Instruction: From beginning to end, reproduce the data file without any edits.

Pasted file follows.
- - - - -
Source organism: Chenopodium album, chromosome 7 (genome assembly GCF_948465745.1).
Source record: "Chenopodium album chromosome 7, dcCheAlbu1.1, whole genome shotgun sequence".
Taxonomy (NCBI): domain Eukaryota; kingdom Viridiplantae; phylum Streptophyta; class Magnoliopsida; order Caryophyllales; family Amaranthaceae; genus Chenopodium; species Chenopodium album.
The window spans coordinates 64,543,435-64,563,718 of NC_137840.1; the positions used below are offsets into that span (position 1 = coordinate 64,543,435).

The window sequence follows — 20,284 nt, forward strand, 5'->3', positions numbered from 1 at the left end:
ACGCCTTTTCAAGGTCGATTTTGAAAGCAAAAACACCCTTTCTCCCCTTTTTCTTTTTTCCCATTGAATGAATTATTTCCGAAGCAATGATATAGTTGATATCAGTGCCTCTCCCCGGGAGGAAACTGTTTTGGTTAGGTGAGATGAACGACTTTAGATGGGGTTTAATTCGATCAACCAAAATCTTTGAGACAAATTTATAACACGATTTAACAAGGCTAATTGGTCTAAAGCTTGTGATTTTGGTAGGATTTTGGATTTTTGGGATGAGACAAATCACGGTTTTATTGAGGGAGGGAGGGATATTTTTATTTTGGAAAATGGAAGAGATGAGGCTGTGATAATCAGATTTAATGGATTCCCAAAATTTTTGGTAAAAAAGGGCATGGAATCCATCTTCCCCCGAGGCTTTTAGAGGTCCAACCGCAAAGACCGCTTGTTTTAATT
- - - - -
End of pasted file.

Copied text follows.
Source organism: Chenopodium album, chromosome 7 (genome assembly GCF_948465745.1).
Source record: "Chenopodium album chromosome 7, dcCheAlbu1.1, whole genome shotgun sequence".
Taxonomy (NCBI): domain Eukaryota; kingdom Viridiplantae; phylum Streptophyta; class Magnoliopsida; order Caryophyllales; family Amaranthaceae; genus Chenopodium; species Chenopodium album.
The window spans coordinates 64,543,435-64,563,718 of NC_137840.1; the positions used below are offsets into that span (position 1 = coordinate 64,543,435).

The window sequence follows — 20,284 nt, forward strand, 5'->3', positions numbered from 1 at the left end:
ACGCCTTTTCAAGGTCGATTTTGAAAGCAAAAACACCCTTTCTCCCCTTTTTCTTTTTTCCCATTGAATGAATTATTTCCGAAGCAATGATATAGTTGATATCAGTGCCTCTCCCCGGGAGGAAACTGTTTTGGTTAGGTGAGATGAACGACTTTAGATGGGGTTTAATTCGATCAACCAAAATCTTTGAGACAAATTTATAACACGATTTAACAAGGCTAATTGGTCTAAAGCTTGTGATTTTGGTAGGATTTTGGATTTTTGGGATGAGACAAATCACGGTTTTATTGAGGGAGGGAGGGATATTTTTATTTTGGAAAATGGAAGAGATGAGGCTGTGATAATCAGATTTAATGGATTCCCAAAATTTTTGGTAAAAAAGGGCATGGAATCCATCTTCCCCCGAGGCTTTTAGAGGTCCAACCGCAAAGACCGCTTGTTTTAATT